• Mamadou Tall

Mahmoud Abdul-Rauf: The Player That Got Blackballed Out of the NBA


In the world of American sports leagues, it is almost unanimous that the NBA is the most progressive and player-driven league in the country. This embracement of players holding a particular social and political position wasn't always the case in the NBA. For us to get here, there had to be someone to spark the flame. One of the fire starters, in this case, was none other than Mahmoud Abdul-Rauf.


Before going by Mahmoud Abdul-Rauf and converting to Islam, he was known as Chris Wayne Jackson. Before he made a name for himself on the NBA hardwood, he was playing at the Louisiana State University. In an era where the game of basketball was played inside out, Abdul-Rauf broke that mold and got his buckets from the perimeter. As a freshman, Abdul-Rauf averaged 30 points, 4 assists, 3 rebounds, and 1.7 steals. He followed his amazing freshman season with averages of 27 points, 3 assists, 2.5 rebounds, and 1.6 steals. He finished his college career as a two-time SEC player of the year.

After dominating the SEC, he took his talents to the NBA draft. Although he wasn't the most physically gifted player, all of the scouts and fans watching were aware that he was a bucket who could change the fortunes of any team that drafted him. The Denver Nuggets saw something in him and picked him with the third overall pick in the 1990 NBA draft.


At that moment, Abdul-Rauf accomplished a lifelong goal and overcame so much. Coming from a single-parent household struggling to make ends meet, Abdul-Rauf was able to change his and his mother's lives. After years of suffering from Tourette syndrome and not being diagnosed until his teenage years, Abdul-Rauf now had the platform to bring awareness to the disorder. His journey to becoming the third pick was full of trials and tribulations, but he was living out a dream.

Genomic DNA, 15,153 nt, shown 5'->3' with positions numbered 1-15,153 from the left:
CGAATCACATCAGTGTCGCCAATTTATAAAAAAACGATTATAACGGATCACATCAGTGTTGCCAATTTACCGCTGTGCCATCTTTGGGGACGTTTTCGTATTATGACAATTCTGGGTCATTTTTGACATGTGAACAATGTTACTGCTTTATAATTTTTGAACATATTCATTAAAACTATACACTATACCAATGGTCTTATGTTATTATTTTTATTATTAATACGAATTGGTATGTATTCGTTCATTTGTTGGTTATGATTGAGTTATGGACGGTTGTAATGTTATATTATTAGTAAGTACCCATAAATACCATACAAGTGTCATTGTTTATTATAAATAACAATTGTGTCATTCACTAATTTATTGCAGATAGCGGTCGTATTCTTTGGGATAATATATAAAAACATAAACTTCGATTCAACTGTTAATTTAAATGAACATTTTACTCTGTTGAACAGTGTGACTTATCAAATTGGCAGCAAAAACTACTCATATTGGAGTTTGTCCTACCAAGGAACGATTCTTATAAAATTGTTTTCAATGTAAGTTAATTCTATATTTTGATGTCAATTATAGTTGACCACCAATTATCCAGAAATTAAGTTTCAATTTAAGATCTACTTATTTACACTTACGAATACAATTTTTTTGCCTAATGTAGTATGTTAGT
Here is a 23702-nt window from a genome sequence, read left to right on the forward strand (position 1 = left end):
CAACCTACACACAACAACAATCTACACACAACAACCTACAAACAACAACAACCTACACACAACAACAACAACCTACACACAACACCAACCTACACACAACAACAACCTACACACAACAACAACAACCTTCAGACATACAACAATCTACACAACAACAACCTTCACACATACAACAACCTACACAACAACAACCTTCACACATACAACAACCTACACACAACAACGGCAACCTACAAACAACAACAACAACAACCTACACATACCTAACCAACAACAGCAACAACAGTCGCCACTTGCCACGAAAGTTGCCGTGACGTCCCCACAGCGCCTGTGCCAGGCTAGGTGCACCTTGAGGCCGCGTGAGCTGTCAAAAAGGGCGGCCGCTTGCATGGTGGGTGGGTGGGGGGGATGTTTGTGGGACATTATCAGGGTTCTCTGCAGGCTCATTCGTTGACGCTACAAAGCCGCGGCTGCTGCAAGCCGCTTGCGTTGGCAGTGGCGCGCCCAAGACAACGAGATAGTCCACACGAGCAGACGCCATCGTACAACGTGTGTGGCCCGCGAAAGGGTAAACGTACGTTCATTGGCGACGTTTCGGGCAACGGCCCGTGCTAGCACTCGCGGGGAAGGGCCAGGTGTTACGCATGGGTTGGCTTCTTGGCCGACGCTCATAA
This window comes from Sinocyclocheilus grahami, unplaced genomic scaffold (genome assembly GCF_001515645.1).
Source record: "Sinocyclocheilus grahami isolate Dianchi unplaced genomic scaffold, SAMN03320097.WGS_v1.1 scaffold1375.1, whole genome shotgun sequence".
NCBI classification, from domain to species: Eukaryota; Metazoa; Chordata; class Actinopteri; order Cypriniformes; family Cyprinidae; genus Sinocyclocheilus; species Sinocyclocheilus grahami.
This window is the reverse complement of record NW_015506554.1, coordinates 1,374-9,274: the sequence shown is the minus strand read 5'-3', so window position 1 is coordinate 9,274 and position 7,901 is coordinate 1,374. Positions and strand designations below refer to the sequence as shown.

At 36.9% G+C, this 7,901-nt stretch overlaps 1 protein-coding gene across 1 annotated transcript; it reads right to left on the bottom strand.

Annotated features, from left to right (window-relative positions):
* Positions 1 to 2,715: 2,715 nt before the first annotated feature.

For the first two years of his NBA career, Abdul-Rauf was not able to become a consistent starter at the point guard position. Relegated to a bench role, he did what he did for most of his life; persevered. By his third season, he was a full-time starter and averaged 19.2 points, 2.8 rebounds, and 4.2 assists. He ended the 1992-1993 season as the NBA's Most Improved Player. Abdul-Rauf had arrived and began to slowly break into NBA stardom.

His rise continued until controversy started to surround his name. After converting to Islam in 1991 and changing his name two years later. Abdul-Rauf entered a new chapter in his life. His spiritual and political beliefs weren't widely accepted, but it was never the topic of discussion. The eyes of the NBA world all focused on him when he refused to stand for the United State's national anthem. In his eyes, the American Flag was a symbol of oppression and injustice. Something that he could not pledge his allegiance to. Backlash followed and the NBA decided to suspend Abdul-Rauf during the 1995-1996 season for his refusal to stand during the Star Spangled Banner.

Abdul-Rauf's suspension didn't last long. A compromise was reached between himself and the league. He was back on the court again. The aftermath and backlash he received ultimately changed his career and halted his rise to stardom. His minutes and role on the team change. As the leading scorer on his team, he was brought off the bench to "help" the team. Eventually, he got traded away from the Denver Nuggets to the Sacramento Kings. From there, his time in the NBA began ticking. His minutes on the court started to decrease. His shot attempts dwindled down, and he was ultimately relegated to a bench role. By the 1998-1999 season, Abdul-Rauf was playing ball overseas in Turkey.


His NBA career took a turn. He went from being the NBA's Most Improved Player to an afterthought in a matter of four years. It couldn't have been because of his play on the court. Taking a look at how the events unfolded, it's hard not to see why someone will be led to think Mahmoud Abdul-Rauf was blackballed out of the NBA.

Mahmoud Abdul-Rauf was ahead of his time. None of us got to see it. Take a look at his highlights and you will see glimpses of Stephen Curry and Trae Young. Mahmoud Abdul-Rauf was a game changer, a lot of people just don't know it. He is one of the NBA's biggest what-if stories.

Fast forward 20 years from when Abdul-Rauf refused to stand for the national anthem, and Colin Kaepernick found himself in the same predicament during the 2016 NFL season. Both athletes took a stand and exercised their rights and both got blackballed subsequently. History repeats itself. Our job is to learn from our past so we don't repeat it.

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